NAPLES -- When it comes to hiking the minimum wage, some states aren't waiting for the federal government to act.
Three states recently agreed to increase their mandated hourly wage to $10.10 per hour. A proposal to do the same for virtually all workers in Florida went nowhere this legislative session, however.
Federal legislation would raise wages to that amount in three steps, and index them to inflation. The legislation isn't dead yet, but so far Republicans have blocked it, keeping it from debate on the Senate floor.
Not only would the measure have to move ahead in the U.S. Senate, but the Republican-led House would have to take it up, which many political observers see as unlikely.
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In Florida, companion bills to raise the state's minimum wage in the Florida House and Senate died after never being taken up in legislative committee. Nearly 40 states considered minimum wage bills during 2014, according to the National Conference of State Legislatures.
The federal wage hike has often been described as a "political football."
Republicans have generally argued the wage increase would only hurt the nation's still recovering economy, killing jobs because employers couldn't afford to have as many workers, while Democrats have advocated it as a way to help the working poor.
A report by the nonpartisan Congressional Budget Office earlier this year estimated the hike would cost 500,000 jobs by 2016, but it also found the increase could raise the income for about 16.5 million workers by $31 million, with the potential to pull nearly 1 million people out of poverty.
The increase is a priority for President Barack Obama and his party. Recent polls have shown strong public support for raising the minimum wage, which hasn't increased since 2009. The federal minimum wage now stands at $7.25 an hour -- 68 cents less than Florida's.
More than 20 states, and the District of Columbia, have minimum wages that are higher than the federal one.
In Florida, the minimum wage is adjusted annually for inflation and last rose by 14 cents in January. It equates to $16,494 annually for a year-round worker.
State Sen. Dwight Bullard, D-Miami, whose district includes a sliver of Collier County, sponsored the bill in the Florida Senate to raise the state's mandated wage to $10.10 an hour for all workers, including tipped employees.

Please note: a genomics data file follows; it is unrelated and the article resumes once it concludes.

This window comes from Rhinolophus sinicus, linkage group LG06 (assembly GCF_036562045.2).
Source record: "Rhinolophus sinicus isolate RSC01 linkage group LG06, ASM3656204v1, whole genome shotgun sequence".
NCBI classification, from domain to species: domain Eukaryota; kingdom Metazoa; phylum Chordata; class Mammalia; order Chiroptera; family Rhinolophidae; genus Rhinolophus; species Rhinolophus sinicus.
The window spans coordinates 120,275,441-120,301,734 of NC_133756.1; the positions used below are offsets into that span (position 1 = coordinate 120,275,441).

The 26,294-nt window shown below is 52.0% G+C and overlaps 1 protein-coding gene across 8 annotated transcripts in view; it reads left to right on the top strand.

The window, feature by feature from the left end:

Frustrated by inaction on his legislation, he and several other supporters lived for five days last month on a typical weekly salary for minimum wage earners, which is about $317 before taxes, to bring attention to what he describes as a dire situation.
As a last-ditch effort, supporters in the waning days of the legislative session attempted to get the measure attached to another bill by amending it, but it never got a hearing on the Senate floor, Bullard said.
"I'm a strong supporter, a strong advocate," he said. "We'll file again next session, we'll continue to push."
Florida should follow the lead of other states that have made the jump, he said.
In March, Connecticut became the first state to pass legislation establishing a $10.10 minimum wage. Maryland and Hawaii followed.
The proposal to increase the federal minimum wage has some big opponents with political clout, including trade groups such as the U.S. Chamber of Commerce, the National Restaurant Association and the National Federation of Independent Business.
On the flip side, nearly 1,000 businesses and business organizations across the country have signed a Business for a Fair Minimum Wage Statement in favor of the federal hike. Signors include well-known companies, such as Costco and Ben & Jerry's, as well as smaller businesses including independently owned Ace Hardware stores outside Florida.